The two streets that parallel the off-road Midtown Greenway are among the most dangerous in Minneapolis for bicyclists, raising questions about why some bikers continue to prefer them over the bike trail.

Lake Street, generally one block south of the greenway, has notched the highest number of bike-motor vehicle crashes on any corridor in the city, according to a city study. And 28th Street, also a block off the greenway, has racked up the highest rate of crashes per miles biked of any corridor in the city, the same study found.

With safety for pedestrians and bicyclists becoming a priority as their numbers grow, bike advocates are pushing for change for 28th Street, and debating whether it’s feasible for Lake.

They’re hoping that protected bike lanes will be added in the city project when 28th is repaved next year, according to Ethan Fawley of the Minneapolis Bicycle Coalition, but the city hasn’t reached the design stage yet.

But the issue remains: Why are bikers using the busy streets when the 5.5-mile greenway is designed for them? Members of the biking community say the main reason is the greenway doesn’t lead directly to destinations on Lake and 28th, with access only available at intermittent ramps.

Fawley said it’s similar to why Interstate 94 isn’t the best choice for all motorists: “We wouldn’t assume that everyone in Seward would jump on Interstate 94 every time they go to the grocery. They can use Franklin Avenue.”

The issue of bike safety returned to headlines recently when Marcus Nalls, 26, a dedicated biking commuter, was struck and killed as he rode his bike on Franklin Avenue in south Minneapolis. Franklin ranks just behind Lake Street for total crashes.

Bikers on Lake were involved in 226 accidents over an 11-year period starting in 2000, the year the greenway opened. Its highest crash year during that period was 2010, with 32. That came a year after Hennepin County completed the reconstruction of Lake Street, rejecting on-road lanes for bikers, and a year after the county adopted a complete streets policy to accommodate bikers, pedestrians and bus riders in its road designs.

Although public officials were primarily concerned with tax-base revitalization when they funded the $36 million greenway stretching across the South Side, the man who came up with the idea for the greenway had biker safety in mind.

“Fast, safe and pleasant was our mantra,” George Puzak recalled about those early days.

That gives the crash record of adjacent streets all the more irony. Hennepin County, which controls Lake Street, has no improvements on Lake scheduled in its bike master plan. Fawley, the bike coalition’s executive director, said that group hasn’t made Lake a priority for bike improvements because “right now there isn’t the public will to do that.”

When the county rebuilt Lake, some cyclists advocated for a three-lane street, with a lane in each direction, and the center lane for turns, creating room for bike lanes while preserving parking. But county traffic engineers were skeptical that such a design could handle the more than 20,000 motor vehicles a day that use Lake for much of its length.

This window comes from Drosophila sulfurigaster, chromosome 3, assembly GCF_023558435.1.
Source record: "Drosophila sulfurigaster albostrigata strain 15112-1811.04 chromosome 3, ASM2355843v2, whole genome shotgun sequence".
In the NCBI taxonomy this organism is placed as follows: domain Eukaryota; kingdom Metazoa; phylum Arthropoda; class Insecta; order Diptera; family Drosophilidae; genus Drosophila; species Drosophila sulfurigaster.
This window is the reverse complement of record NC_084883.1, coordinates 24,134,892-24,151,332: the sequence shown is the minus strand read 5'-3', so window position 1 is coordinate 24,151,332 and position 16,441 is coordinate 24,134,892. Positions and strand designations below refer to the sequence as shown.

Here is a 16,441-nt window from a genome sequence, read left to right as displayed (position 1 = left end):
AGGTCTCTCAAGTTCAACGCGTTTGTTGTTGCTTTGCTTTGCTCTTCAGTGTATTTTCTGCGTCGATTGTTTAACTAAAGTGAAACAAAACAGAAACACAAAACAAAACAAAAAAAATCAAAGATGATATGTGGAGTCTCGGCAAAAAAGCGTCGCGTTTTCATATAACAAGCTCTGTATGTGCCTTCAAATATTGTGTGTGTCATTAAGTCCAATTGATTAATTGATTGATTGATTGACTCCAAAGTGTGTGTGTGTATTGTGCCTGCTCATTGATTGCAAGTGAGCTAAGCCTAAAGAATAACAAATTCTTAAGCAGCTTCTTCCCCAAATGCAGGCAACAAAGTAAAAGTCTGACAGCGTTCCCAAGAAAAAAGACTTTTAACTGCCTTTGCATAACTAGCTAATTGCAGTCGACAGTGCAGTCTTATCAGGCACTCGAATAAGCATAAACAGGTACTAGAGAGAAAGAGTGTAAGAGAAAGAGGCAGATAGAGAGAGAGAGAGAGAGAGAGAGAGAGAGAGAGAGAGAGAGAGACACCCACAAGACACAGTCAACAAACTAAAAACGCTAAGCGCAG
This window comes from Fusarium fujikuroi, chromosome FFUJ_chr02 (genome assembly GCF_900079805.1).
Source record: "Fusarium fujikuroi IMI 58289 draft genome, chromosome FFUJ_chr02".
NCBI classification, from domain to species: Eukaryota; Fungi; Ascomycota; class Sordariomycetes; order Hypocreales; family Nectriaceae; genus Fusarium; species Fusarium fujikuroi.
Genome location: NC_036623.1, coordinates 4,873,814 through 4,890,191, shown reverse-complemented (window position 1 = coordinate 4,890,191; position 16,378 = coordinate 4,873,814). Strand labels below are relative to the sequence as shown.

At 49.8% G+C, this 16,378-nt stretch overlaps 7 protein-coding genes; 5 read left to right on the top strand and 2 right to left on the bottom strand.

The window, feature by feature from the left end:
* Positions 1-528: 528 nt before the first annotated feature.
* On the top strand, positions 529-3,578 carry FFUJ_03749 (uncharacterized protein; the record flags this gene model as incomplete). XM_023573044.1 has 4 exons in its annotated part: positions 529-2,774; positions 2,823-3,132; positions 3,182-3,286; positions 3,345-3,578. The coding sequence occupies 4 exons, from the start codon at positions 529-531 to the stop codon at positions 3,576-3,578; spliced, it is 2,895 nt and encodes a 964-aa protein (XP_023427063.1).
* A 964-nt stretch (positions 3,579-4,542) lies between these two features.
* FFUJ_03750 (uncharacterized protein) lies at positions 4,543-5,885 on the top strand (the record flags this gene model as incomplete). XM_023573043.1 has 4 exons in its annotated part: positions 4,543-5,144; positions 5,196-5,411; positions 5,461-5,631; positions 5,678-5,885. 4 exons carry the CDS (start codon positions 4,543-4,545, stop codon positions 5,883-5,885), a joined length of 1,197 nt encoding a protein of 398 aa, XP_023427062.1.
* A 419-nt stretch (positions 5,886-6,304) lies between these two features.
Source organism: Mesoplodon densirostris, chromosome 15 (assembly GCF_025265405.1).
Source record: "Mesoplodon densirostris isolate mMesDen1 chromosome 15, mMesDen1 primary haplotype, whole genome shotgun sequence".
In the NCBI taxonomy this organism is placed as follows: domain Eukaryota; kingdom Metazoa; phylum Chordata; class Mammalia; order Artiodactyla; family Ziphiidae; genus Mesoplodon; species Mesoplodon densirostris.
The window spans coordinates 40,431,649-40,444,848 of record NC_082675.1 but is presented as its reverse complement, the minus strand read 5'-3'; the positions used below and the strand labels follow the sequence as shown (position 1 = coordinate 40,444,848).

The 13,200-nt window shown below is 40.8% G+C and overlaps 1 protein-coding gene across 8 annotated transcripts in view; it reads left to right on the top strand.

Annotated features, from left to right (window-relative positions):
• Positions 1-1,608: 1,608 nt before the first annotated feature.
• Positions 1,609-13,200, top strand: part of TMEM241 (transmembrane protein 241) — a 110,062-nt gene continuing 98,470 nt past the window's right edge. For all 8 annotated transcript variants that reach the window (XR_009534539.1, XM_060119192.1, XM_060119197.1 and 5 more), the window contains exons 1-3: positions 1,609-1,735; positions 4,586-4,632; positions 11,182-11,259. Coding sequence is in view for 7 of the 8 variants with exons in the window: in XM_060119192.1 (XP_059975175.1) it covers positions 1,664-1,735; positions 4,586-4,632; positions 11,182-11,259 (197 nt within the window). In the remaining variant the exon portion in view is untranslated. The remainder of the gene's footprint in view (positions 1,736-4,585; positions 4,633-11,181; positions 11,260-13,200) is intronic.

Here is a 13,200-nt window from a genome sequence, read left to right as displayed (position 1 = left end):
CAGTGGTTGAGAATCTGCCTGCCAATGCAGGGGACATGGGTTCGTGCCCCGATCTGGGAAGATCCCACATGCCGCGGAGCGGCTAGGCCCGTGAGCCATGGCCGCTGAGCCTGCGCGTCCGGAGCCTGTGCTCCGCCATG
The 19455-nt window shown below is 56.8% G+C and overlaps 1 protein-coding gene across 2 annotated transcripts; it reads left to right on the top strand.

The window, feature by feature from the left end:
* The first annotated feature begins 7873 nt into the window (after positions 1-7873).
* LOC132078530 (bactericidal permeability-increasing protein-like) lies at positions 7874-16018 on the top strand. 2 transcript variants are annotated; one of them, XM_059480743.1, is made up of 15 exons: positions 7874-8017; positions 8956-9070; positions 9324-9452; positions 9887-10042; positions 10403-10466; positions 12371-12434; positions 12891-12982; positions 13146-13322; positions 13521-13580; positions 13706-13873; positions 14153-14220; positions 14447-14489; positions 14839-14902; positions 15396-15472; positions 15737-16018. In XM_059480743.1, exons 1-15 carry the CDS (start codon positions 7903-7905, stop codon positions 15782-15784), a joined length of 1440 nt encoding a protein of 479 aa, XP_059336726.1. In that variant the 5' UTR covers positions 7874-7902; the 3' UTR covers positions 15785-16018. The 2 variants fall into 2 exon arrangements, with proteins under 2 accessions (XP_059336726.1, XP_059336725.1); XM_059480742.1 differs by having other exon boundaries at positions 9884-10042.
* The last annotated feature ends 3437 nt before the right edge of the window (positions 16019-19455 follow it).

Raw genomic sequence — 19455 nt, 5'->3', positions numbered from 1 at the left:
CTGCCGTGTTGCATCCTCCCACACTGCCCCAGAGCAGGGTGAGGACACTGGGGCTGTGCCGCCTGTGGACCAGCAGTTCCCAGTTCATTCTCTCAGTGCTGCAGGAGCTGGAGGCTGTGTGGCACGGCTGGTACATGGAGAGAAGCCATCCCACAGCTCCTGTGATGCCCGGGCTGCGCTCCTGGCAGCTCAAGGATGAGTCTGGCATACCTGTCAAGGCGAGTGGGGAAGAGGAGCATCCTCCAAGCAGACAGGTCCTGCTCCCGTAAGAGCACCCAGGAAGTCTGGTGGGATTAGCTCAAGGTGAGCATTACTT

Moreover, said county Transportation Director Jim Grube, putting in bike lanes wasn’t favored at community meetings, given that the greenway was a block away.

Fawley argued that the three-lane design proposed for Lake is more feasible for Franklin, which had 205 bike-motorist crashes. That’s where Nalls was killed, allegedly by a drunken driver, John Iverson, who has been charged with criminal vehicular homicide. The three-lane design is better for pedestrians and drivers as well, Fawley said.

Absent such improvements, bikers continue to use Lake and Franklin, despite their crash tolls. Some are making the local trips that Fawley describes, some are finishing trips begun on the greenway.

Fawley said many bikers ride sidewalks on Lake, which is illegal where businesses dominate. Lake has a city-estimated average of 500 bikers a day in some spots, while 28th Street averages 170 riders between Hennepin and Hiawatha avenues. Yet 28th also recorded a city-high rate of bike-motor vehicle accidents, according to city estimates. That’s despite a general drop citywide in the number of crashes per commuter as the number of cyclists has grown.

The city lacks bike stats for Lake Street from before the greenway opened, so it’s not clear whether bike traffic on that street changed.

Yet it’s not as if most bikers ignore the greenway. Daily ridership was estimated last September at more than 4,100 daily riders just west of where the greenway crosses the Sabo bridge, extrapolated from riders recorded by observers. While it was still working, one automated counter near Hennepin Avenue measured just over 5,500 riders on one July Sunday in 2008, although it may have been overcounting.

Some riders may also be avoiding riding the greenway after dark because of a handful of muggings, Puzak said, despite lighting, emergency call stations and seasonal bike patrols.

“I personally think the greenway is relatively safe, but you have to be careful anywhere in the city,” said Puzak, a board member of the greenway’s advocacy group.